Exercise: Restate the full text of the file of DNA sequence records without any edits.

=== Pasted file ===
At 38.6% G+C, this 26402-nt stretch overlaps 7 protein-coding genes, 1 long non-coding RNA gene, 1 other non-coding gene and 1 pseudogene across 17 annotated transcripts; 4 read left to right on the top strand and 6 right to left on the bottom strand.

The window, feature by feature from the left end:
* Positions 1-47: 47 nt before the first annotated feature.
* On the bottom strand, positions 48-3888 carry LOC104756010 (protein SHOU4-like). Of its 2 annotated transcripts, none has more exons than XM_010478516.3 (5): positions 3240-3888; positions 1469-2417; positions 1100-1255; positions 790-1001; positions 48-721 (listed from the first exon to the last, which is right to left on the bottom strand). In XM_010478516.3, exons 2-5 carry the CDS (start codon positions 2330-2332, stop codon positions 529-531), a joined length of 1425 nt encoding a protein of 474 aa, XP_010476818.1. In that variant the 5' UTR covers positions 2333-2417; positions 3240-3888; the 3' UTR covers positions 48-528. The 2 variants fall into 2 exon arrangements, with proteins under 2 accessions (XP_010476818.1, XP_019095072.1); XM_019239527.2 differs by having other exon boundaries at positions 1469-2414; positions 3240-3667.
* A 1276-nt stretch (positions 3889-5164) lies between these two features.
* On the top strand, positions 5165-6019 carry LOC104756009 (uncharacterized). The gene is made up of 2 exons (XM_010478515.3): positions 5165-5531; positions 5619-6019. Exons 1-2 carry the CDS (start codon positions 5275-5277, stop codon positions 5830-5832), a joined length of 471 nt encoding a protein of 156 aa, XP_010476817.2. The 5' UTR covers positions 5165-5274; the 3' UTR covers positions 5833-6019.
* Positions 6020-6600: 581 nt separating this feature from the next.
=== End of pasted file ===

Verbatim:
At 38.6% G+C, this 26402-nt stretch overlaps 7 protein-coding genes, 1 long non-coding RNA gene, 1 other non-coding gene and 1 pseudogene across 17 annotated transcripts; 4 read left to right on the top strand and 6 right to left on the bottom strand.

The window, feature by feature from the left end:
* Positions 1-47: 47 nt before the first annotated feature.
* On the bottom strand, positions 48-3888 carry LOC104756010 (protein SHOU4-like). Of its 2 annotated transcripts, none has more exons than XM_010478516.3 (5): positions 3240-3888; positions 1469-2417; positions 1100-1255; positions 790-1001; positions 48-721 (listed from the first exon to the last, which is right to left on the bottom strand). In XM_010478516.3, exons 2-5 carry the CDS (start codon positions 2330-2332, stop codon positions 529-531), a joined length of 1425 nt encoding a protein of 474 aa, XP_010476818.1. In that variant the 5' UTR covers positions 2333-2417; positions 3240-3888; the 3' UTR covers positions 48-528. The 2 variants fall into 2 exon arrangements, with proteins under 2 accessions (XP_010476818.1, XP_019095072.1); XM_019239527.2 differs by having other exon boundaries at positions 1469-2414; positions 3240-3667.
* A 1276-nt stretch (positions 3889-5164) lies between these two features.
* On the top strand, positions 5165-6019 carry LOC104756009 (uncharacterized). The gene is made up of 2 exons (XM_010478515.3): positions 5165-5531; positions 5619-6019. Exons 1-2 carry the CDS (start codon positions 5275-5277, stop codon positions 5830-5832), a joined length of 471 nt encoding a protein of 156 aa, XP_010476817.2. The 5' UTR covers positions 5165-5274; the 3' UTR covers positions 5833-6019.
* Positions 6020-6600: 581 nt separating this feature from the next.